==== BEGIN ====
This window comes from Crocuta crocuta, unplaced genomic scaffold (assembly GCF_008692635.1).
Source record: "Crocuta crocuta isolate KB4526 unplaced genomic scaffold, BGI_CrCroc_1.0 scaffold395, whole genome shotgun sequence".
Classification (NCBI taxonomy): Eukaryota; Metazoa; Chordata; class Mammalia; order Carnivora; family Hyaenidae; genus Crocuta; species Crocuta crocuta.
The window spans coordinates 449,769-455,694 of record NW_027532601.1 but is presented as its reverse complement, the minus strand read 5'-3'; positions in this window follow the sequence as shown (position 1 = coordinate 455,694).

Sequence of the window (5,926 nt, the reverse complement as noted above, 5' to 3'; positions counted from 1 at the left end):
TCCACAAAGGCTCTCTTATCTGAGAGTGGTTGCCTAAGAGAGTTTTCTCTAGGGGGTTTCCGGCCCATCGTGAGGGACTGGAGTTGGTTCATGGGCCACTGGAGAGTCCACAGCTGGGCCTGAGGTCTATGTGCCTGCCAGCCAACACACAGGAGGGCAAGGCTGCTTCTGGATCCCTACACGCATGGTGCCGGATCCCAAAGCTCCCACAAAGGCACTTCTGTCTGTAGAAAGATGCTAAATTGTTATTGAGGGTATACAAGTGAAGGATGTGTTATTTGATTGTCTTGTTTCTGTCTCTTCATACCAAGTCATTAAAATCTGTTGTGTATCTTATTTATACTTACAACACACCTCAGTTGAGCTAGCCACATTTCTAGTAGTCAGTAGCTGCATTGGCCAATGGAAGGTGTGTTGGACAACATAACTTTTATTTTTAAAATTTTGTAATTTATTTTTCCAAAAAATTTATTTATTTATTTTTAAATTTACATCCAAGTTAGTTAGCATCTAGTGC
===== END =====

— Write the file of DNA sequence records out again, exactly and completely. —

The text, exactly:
This window comes from Crocuta crocuta, unplaced genomic scaffold (assembly GCF_008692635.1).
Source record: "Crocuta crocuta isolate KB4526 unplaced genomic scaffold, BGI_CrCroc_1.0 scaffold395, whole genome shotgun sequence".
Classification (NCBI taxonomy): Eukaryota; Metazoa; Chordata; class Mammalia; order Carnivora; family Hyaenidae; genus Crocuta; species Crocuta crocuta.
The window spans coordinates 449,769-455,694 of record NW_027532601.1 but is presented as its reverse complement, the minus strand read 5'-3'; positions in this window follow the sequence as shown (position 1 = coordinate 455,694).

Sequence of the window (5,926 nt, the reverse complement as noted above, 5' to 3'; positions counted from 1 at the left end):
TCCACAAAGGCTCTCTTATCTGAGAGTGGTTGCCTAAGAGAGTTTTCTCTAGGGGGTTTCCGGCCCATCGTGAGGGACTGGAGTTGGTTCATGGGCCACTGGAGAGTCCACAGCTGGGCCTGAGGTCTATGTGCCTGCCAGCCAACACACAGGAGGGCAAGGCTGCTTCTGGATCCCTACACGCATGGTGCCGGATCCCAAAGCTCCCACAAAGGCACTTCTGTCTGTAGAAAGATGCTAAATTGTTATTGAGGGTATACAAGTGAAGGATGTGTTATTTGATTGTCTTGTTTCTGTCTCTTCATACCAAGTCATTAAAATCTGTTGTGTATCTTATTTATACTTACAACACACCTCAGTTGAGCTAGCCACATTTCTAGTAGTCAGTAGCTGCATTGGCCAATGGAAGGTGTGTTGGACAACATAACTTTTATTTTTAAAATTTTGTAATTTATTTTTCCAAAAAATTTATTTATTTATTTTTAAATTTACATCCAAGTTAGTTAGCATCTAGTGC